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> I will take a look, maybe I will wait for the third version of this
> book. I will also ask around to see what others think.
There probably won't be a third edition. The Ramakrishna
devotional community has made life very difficult for Kripal.
As far as he and the Academy are concerned, it's a dead issue.
But as far as others thinkif you ask devotees, they will
deny it as even as a very remote possibility. People make their
ideas of their spiritual heroes a part of their own self image.
It literally becomes a part of who they are in the world.
They just can't even imagine something that varies from that
internalized image, especially something like a preference
for young teen boys.
As horrible as that sounds, that kind of desire is hardwired.
People with those tendencies are compelled by them. People
don't decide their sexual preferences. They're mostly born
with them, IFAM.
> What do you think of his bhavamukha?
Ramakrishna was certainly a spiritual savant, much more than
many modern bigtime gurus. But he was also a queer little man.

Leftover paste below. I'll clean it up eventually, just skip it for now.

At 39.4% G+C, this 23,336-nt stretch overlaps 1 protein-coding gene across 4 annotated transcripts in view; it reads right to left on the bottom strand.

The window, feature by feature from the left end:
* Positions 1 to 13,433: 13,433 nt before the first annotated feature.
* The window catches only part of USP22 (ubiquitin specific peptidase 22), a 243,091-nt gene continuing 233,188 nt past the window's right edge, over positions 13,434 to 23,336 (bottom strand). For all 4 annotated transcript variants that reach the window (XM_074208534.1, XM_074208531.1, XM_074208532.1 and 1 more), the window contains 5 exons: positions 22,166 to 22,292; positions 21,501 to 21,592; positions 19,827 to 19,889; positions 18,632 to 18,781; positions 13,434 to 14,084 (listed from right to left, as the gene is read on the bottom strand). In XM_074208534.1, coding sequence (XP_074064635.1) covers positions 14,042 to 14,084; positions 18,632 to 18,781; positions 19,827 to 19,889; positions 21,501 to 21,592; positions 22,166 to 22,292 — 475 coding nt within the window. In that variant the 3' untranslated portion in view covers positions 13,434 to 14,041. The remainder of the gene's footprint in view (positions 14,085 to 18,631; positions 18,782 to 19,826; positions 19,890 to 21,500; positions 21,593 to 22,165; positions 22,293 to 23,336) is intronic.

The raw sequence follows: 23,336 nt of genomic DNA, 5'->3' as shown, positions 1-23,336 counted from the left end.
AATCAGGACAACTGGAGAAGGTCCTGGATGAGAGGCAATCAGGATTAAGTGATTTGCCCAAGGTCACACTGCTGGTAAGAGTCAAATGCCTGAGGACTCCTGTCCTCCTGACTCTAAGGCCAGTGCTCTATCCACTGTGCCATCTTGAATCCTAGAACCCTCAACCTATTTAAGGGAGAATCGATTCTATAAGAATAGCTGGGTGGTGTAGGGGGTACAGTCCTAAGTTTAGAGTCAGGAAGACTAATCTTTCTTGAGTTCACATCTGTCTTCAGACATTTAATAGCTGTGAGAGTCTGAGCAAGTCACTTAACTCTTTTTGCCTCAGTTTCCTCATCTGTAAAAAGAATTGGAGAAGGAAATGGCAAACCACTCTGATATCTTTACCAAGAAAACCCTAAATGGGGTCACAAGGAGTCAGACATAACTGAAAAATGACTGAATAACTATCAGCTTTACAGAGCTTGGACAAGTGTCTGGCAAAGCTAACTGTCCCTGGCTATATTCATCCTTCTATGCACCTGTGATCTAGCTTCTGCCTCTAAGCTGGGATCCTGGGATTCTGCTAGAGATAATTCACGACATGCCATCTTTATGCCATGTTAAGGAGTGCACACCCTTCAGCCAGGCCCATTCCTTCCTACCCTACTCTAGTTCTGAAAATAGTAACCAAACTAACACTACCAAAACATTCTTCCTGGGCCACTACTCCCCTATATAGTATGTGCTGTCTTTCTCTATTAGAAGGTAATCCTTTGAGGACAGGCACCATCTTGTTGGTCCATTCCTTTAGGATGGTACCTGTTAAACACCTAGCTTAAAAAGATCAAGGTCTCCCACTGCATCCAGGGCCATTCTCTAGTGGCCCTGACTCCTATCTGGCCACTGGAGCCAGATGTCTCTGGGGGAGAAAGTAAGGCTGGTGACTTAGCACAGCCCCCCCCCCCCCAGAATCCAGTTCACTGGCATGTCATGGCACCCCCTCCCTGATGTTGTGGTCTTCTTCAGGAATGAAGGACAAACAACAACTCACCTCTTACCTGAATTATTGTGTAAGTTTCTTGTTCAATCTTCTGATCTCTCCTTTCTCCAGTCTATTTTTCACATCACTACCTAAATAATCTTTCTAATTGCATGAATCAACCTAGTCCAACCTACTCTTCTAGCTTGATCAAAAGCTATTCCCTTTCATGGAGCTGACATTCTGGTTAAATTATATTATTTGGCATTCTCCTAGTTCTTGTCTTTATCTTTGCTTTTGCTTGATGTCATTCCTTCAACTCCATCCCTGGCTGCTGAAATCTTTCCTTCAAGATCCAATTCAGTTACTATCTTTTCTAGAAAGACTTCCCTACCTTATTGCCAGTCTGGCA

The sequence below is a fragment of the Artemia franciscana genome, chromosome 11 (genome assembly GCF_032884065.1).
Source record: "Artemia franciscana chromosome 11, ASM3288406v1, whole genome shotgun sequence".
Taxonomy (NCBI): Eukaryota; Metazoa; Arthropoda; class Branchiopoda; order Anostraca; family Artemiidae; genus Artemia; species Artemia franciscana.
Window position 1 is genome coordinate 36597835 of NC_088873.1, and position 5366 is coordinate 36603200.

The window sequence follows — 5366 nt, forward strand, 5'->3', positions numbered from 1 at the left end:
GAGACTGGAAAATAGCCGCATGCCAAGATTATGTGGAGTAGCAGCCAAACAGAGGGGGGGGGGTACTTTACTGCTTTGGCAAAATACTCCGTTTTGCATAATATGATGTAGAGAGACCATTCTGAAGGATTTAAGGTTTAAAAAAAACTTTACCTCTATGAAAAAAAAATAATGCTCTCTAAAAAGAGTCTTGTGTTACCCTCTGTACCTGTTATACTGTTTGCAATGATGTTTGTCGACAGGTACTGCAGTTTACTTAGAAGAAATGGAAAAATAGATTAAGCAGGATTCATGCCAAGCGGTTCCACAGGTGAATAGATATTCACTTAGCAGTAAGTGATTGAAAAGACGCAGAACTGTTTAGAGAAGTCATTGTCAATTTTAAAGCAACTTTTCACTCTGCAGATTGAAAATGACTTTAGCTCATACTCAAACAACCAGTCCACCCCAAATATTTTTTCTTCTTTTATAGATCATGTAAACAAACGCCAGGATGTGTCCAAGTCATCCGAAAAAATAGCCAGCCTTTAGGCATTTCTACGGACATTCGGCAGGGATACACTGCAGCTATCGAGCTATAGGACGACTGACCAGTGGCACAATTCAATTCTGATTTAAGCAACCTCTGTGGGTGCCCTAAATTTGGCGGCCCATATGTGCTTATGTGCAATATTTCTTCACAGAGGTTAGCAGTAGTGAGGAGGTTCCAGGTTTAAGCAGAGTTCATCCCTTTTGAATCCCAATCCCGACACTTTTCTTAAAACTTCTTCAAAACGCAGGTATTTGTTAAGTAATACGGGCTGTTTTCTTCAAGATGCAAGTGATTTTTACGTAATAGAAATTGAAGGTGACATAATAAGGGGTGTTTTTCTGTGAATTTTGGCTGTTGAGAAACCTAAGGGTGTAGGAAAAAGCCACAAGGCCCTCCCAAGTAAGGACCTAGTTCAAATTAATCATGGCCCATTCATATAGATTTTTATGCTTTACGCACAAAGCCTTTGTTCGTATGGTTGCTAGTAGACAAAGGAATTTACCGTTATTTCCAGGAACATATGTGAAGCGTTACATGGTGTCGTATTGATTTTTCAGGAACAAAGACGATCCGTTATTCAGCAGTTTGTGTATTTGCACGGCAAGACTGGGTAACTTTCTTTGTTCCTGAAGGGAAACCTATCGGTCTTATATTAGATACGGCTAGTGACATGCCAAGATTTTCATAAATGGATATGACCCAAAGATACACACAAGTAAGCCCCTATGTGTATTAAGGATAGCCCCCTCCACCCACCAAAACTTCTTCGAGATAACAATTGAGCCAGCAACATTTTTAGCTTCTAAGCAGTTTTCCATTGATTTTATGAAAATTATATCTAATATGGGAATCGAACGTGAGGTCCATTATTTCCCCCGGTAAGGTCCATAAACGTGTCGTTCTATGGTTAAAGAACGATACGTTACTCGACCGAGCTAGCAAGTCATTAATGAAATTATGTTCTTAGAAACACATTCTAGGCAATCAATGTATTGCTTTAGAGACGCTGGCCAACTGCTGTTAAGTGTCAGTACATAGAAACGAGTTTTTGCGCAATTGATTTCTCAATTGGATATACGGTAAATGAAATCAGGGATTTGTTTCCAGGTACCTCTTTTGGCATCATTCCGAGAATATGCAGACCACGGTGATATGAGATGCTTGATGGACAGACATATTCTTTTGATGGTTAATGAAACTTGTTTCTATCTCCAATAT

That's why I love him, just as much if not more than for his
substantial spiritual gifts.
> And I still dont know what hagiography means. LOL I guess I learn
> something new everyday, I will look it up.
It's the package of stories that form around the biography
of a saint.
> You have expanded my understanding of the Master. Even if I dont buy
> into this. Thanks.
> I salute you.
Maybe you don't need to buy into this. But I needed to share
the fact that there's another view of Ramakrishna, one which
is seemingly diametrically opposed to what the devotees have
learned from the Math, and one which has made all the difference
in my own spiritual life.
I'm not trying to convince you, Jason. I'm just saying others,
including myself, are convinced. The lesson from my perspective
is again: saints are just like you and me. They have all the
same faults more or less, but those faults get buried in time,
replaced by idealized nonsense. That is hagiography.